Airbnb is best known as the place you go to find somewhere to stay that’s not a hotel. Now, it has made an investment in a startup that points to its bigger ambition to be a go-to destination for experiences. Tiqets, a startup out of Amsterdam that has built a platform for booking tickets for museums and other attractions, has raised $60 million in a Series C round led by the travel giant to expand its platform and wider business. Tiqets has sold millions of tickets in more than 60 countries to date, it says.
The investment also includes participation from previous backers HPE Growth and Investion, and it brings the total raised by Tiqets to $100 million. Luuc Elzinga, the CEO and co-founder of Tiqets, said the startup is not disclosing its valuation, but said he was “happy” with the number.
This is, for now, a financial investment for Airbnb rather than a strategic one. In other words, the two companies have yet to work together, said Elzinga, although it seems that is the hope longer term. “Airbnb will be involved in the business,” he said ( (Involved as an investor, not strategic partner, to be clear), “and that’s interesting because we can learn from how they scaled.”
Scaled is almost an understatement. Starting as a modest marketplace for people to offer spare rooms and sofas to travelers, Airbnb is now part of the guard of outsized startups, raising $4.4 billion in venture funding, valued at $31 billion and on the road to an IPO in 2020.
“Travelers are seeking out a diverse range of experiences when they visit a new city,” said Airbnb Art and Culture Director Philippe Magid, in a statement. “The Tiqets team has effectively used new technology to connect travelers to communities and we are excited to support their work.”
In the wider tourism and travel industry, museums and attractions revenues are estimated to be worth some $160 billion, with ticketing accounting for $60 billion of that.
The gap in the market that Tiqets is targeting is the shift we’ve seen in how and why people — both tourists but also those visiting museums and attractions in their own home towns — purchase tickets to go to these places.
While some are still waiting to line up outside a venue for hours, others are opting to go online to buy in advance and use mobile tickets to speed up the process. Museums and most other attractions are not often the places that come to mind when you think “technology,” and Tiqets comes in and provides a service to them so they can meet the demands of more digitally savvy visitors.
Museums and other attractions are now gradually starting to think of how to use this to their advantage.
There was a Very British uproar in the 1980s when London’s Victoria & Albert Museum ran an ad campaign about how it was an “ace caff with a quite nice museum attached.” (It is a beautiful cafeteria.) But nowadays those cafes, and the ever-present gift shops, are some of their biggest revenue spinners, so offering tickets online reduces some of the friction of getting people into venues, and into better moods, to spend more money later. And, if users “check the box,” the venues can also build their marketing databases to boot.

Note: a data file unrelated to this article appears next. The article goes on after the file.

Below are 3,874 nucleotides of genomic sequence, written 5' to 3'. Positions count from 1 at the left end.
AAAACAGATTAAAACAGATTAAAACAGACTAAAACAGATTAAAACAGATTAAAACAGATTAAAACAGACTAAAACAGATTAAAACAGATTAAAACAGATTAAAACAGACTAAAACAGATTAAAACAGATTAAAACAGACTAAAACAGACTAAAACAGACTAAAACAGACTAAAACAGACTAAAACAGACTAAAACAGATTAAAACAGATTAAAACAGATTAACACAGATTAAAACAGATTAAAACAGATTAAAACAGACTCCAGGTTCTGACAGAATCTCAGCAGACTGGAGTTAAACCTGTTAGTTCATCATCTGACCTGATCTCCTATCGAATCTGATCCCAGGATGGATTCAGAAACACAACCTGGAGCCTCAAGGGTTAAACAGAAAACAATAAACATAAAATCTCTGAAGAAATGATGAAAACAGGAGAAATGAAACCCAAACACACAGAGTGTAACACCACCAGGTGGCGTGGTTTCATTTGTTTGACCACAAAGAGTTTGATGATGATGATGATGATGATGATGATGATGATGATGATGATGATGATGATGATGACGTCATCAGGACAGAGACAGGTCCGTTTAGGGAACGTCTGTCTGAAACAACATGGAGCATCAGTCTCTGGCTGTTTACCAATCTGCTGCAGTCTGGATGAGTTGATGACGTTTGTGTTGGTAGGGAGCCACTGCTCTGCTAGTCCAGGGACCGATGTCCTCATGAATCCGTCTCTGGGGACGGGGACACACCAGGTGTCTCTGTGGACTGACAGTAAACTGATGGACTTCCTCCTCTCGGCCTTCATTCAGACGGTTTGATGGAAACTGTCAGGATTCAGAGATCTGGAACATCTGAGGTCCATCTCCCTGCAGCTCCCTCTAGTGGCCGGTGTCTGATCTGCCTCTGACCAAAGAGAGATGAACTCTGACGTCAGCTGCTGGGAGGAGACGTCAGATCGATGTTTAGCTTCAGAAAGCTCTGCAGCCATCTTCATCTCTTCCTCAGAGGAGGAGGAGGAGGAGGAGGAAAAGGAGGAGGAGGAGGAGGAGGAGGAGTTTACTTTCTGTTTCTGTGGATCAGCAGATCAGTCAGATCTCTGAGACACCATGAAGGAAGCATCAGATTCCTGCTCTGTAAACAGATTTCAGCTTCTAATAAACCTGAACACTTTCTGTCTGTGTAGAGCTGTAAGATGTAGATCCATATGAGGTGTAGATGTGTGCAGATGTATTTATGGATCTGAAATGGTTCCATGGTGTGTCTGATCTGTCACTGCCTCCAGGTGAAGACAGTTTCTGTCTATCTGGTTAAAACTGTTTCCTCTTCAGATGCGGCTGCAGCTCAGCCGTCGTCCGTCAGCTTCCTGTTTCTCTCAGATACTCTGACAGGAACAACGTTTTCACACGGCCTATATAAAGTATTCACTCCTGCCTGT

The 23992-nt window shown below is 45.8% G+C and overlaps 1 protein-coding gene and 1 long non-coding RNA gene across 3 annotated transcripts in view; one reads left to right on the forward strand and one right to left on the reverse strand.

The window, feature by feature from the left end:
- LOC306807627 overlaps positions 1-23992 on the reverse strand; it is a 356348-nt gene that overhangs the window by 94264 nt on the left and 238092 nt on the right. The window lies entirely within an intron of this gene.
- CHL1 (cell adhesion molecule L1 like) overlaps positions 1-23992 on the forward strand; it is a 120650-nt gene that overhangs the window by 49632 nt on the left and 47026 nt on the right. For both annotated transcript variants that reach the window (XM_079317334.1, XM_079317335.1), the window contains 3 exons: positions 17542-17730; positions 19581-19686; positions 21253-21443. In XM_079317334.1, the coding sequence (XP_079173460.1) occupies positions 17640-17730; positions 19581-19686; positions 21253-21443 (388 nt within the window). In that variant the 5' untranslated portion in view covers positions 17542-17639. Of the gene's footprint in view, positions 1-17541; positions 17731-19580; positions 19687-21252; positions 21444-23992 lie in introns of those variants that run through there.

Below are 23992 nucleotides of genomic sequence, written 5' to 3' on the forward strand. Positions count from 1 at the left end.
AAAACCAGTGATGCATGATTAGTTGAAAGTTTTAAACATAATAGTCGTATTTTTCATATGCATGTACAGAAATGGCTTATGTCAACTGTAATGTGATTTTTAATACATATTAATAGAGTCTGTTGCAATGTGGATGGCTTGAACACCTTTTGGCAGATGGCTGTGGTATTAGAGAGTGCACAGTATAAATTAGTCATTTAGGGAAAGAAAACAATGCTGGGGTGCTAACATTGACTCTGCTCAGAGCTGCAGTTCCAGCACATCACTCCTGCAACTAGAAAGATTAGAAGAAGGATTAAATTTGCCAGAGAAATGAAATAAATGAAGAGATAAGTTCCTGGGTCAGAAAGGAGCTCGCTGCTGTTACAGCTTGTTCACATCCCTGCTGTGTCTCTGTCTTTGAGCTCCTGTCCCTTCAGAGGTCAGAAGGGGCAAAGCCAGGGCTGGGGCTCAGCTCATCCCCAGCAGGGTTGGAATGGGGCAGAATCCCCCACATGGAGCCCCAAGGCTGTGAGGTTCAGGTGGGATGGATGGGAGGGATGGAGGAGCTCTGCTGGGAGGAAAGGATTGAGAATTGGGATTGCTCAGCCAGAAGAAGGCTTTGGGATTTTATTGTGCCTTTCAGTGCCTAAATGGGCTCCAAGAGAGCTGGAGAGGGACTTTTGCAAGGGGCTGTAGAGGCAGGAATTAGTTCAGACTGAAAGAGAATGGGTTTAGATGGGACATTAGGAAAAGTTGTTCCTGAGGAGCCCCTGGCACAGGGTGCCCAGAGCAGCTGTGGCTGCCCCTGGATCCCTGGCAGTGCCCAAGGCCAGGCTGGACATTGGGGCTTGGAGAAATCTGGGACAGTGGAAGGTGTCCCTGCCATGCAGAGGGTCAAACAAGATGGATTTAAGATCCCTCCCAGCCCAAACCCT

Tiqets, founded in 2014, is still a relatively young business. Elzinga said it works with some 3,000 museum groups and attractions — with its customer list including some of the world’s most-visited institutions, such as the Louvre in Paris.
It also partners with some 2,500 travel agencies and portals — Ctrip is another big customer — that integrate with Tiqets’ APIs to upsell customers with tickets to venues after they have booked their trips. Some 35% of its revenues currently come by way of these third-party deals.
Tiqets’ plans for the investment will be to expand its coverage to more attractions, and to extend deeper into smaller towns beyond the big cities where it’s currently most active, specifically building out better self-service technology (not unlike Airbnb’s for hosts) to make it easier to onboard to its platform. It’s now available in 14 languages, so adding more localisation is also on the cards.
On the part of Airbnb, the investment is part of a bigger strategy for the company to make investments into smaller startups that are strategically aligned with what it’s aiming to build into its own business.
Other investments have included stakes in Oyo, the India-based hotels chain; corporate accommodation specialist Lyric Hospitality; reservations platform Resy (which eventually got acquired by Amex) and co-working space The Wing.
Sometimes Airbnb also acquires companies outright, although in the case of Tiqets, Elzinga said that Airbnb did not approach it to acquire the company.
The vast majority of Airbnb’s growth has come by way of people posting and booking accommodation in private homes, but Airbnb’s interest in Tiqets underscores how the company is itself extending the revenue it can make per user by building out the longer tail of services it offers to its users beyond booking travel accommodation.
One area where Tiqets does not plan to expand is into performance or seated event ticketing, à la Ticketmaster or Eventbrite.
“Our focus and opportunity will continue to be museums and attractions,” Elzinga said. Part of the reason for this is that so many of them continue to provide paper-based, kiosk-issued tickets, but also because of the rise of the blockbuster, and the new awareness of public safety in crowded, high-profile, iconic tourist spots. “It’s getting more complex, with timed entry and issues like crowd management.”
Longer term, it will be interesting to see how and if Airbnb works more closely with Tiqets. Both are targeting what is a massive opportunity. Travel and tourism are some $8.8 trillion and will account for 10.4% of global GDP in 2019, according to one estimate.